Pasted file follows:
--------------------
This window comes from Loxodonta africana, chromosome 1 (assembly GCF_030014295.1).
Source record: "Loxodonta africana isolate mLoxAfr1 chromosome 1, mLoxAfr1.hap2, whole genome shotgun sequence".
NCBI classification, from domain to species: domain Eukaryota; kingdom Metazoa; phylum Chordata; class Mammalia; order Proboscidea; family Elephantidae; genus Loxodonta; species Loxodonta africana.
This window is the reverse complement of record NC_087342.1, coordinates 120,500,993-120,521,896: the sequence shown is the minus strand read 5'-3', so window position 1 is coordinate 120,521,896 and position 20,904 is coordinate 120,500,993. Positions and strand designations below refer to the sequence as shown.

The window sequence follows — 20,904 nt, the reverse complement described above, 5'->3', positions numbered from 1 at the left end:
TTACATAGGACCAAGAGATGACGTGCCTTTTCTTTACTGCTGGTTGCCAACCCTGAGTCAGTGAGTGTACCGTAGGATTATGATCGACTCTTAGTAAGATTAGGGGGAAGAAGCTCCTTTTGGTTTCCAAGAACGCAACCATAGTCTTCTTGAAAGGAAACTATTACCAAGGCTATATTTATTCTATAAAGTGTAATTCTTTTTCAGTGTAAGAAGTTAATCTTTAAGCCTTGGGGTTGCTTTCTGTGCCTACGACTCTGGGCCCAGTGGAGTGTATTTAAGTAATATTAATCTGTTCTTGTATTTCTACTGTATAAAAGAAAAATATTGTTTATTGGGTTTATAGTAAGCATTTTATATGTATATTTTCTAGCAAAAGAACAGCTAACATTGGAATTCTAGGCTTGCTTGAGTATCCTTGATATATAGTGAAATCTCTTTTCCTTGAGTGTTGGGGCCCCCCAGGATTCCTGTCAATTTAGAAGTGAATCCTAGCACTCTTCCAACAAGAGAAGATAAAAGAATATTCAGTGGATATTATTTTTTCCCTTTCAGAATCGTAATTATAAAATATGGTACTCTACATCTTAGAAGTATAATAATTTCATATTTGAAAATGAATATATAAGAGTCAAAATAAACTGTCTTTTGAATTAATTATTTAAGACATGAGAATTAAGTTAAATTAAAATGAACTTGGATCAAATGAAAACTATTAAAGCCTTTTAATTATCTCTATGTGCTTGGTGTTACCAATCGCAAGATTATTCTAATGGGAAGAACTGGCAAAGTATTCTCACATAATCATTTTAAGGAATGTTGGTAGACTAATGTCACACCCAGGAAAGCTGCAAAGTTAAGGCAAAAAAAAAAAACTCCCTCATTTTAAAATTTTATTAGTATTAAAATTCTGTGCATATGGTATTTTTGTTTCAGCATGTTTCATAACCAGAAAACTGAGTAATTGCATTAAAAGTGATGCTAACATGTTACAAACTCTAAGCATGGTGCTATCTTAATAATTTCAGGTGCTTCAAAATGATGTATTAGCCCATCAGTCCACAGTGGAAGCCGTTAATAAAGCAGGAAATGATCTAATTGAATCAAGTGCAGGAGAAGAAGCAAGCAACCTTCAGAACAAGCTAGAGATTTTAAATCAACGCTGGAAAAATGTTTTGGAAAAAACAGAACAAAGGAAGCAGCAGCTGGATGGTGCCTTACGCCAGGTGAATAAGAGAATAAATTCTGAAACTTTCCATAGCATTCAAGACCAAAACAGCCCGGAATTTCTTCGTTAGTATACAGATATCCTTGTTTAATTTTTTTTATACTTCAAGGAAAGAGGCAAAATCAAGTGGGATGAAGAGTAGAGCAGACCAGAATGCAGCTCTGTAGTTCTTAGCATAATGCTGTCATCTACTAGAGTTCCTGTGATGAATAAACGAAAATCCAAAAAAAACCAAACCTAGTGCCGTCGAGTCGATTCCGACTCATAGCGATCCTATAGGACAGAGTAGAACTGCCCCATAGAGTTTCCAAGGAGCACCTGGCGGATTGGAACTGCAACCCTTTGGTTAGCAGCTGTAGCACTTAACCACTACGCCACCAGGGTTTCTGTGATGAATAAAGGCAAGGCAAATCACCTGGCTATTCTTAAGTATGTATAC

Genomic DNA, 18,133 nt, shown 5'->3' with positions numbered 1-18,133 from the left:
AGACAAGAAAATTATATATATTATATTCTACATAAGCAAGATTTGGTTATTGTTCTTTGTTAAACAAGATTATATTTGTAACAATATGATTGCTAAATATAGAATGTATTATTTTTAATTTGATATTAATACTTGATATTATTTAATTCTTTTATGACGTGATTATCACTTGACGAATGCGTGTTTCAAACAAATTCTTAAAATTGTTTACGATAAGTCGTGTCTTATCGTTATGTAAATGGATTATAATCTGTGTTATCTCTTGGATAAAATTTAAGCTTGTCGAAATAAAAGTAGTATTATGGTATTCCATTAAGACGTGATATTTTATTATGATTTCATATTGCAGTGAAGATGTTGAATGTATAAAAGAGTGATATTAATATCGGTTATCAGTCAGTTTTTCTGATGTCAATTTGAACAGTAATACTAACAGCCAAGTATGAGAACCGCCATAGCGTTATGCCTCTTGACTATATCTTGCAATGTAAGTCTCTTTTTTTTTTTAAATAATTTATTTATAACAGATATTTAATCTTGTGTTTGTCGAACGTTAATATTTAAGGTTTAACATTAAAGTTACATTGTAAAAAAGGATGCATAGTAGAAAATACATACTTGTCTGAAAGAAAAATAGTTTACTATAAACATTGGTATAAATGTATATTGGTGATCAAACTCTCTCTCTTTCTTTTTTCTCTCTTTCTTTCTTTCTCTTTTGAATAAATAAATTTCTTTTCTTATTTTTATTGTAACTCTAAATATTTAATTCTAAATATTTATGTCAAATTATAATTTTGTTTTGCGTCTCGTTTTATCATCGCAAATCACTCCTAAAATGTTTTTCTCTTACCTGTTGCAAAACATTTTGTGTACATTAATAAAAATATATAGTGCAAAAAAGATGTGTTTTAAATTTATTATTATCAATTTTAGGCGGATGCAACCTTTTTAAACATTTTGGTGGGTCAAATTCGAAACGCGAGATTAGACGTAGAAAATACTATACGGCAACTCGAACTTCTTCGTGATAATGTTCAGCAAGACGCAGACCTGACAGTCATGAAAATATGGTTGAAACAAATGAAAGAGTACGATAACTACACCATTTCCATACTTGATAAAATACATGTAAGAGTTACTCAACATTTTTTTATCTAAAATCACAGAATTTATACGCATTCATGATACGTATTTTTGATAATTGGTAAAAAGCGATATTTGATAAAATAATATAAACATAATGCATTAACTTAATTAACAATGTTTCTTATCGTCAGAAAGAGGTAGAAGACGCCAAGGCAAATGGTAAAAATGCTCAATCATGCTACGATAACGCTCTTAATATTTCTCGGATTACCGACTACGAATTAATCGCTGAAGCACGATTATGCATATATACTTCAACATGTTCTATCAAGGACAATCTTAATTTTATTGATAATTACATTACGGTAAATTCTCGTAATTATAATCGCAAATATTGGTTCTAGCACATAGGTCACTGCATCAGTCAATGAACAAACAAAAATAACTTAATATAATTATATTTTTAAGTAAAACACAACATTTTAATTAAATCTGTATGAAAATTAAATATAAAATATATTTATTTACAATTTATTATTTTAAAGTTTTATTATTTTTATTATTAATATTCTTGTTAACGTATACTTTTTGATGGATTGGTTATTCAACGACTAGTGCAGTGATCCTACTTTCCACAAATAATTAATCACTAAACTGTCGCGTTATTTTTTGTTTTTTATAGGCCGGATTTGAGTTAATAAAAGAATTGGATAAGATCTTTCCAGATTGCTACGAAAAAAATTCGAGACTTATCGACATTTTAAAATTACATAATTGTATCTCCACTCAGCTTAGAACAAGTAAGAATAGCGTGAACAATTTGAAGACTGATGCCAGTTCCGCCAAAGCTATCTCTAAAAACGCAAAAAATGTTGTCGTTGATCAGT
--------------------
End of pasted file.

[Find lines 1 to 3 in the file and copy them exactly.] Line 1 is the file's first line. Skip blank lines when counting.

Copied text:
This window comes from Loxodonta africana, chromosome 1 (assembly GCF_030014295.1).
Source record: "Loxodonta africana isolate mLoxAfr1 chromosome 1, mLoxAfr1.hap2, whole genome shotgun sequence".
NCBI classification, from domain to species: domain Eukaryota; kingdom Metazoa; phylum Chordata; class Mammalia; order Proboscidea; family Elephantidae; genus Loxodonta; species Loxodonta africana.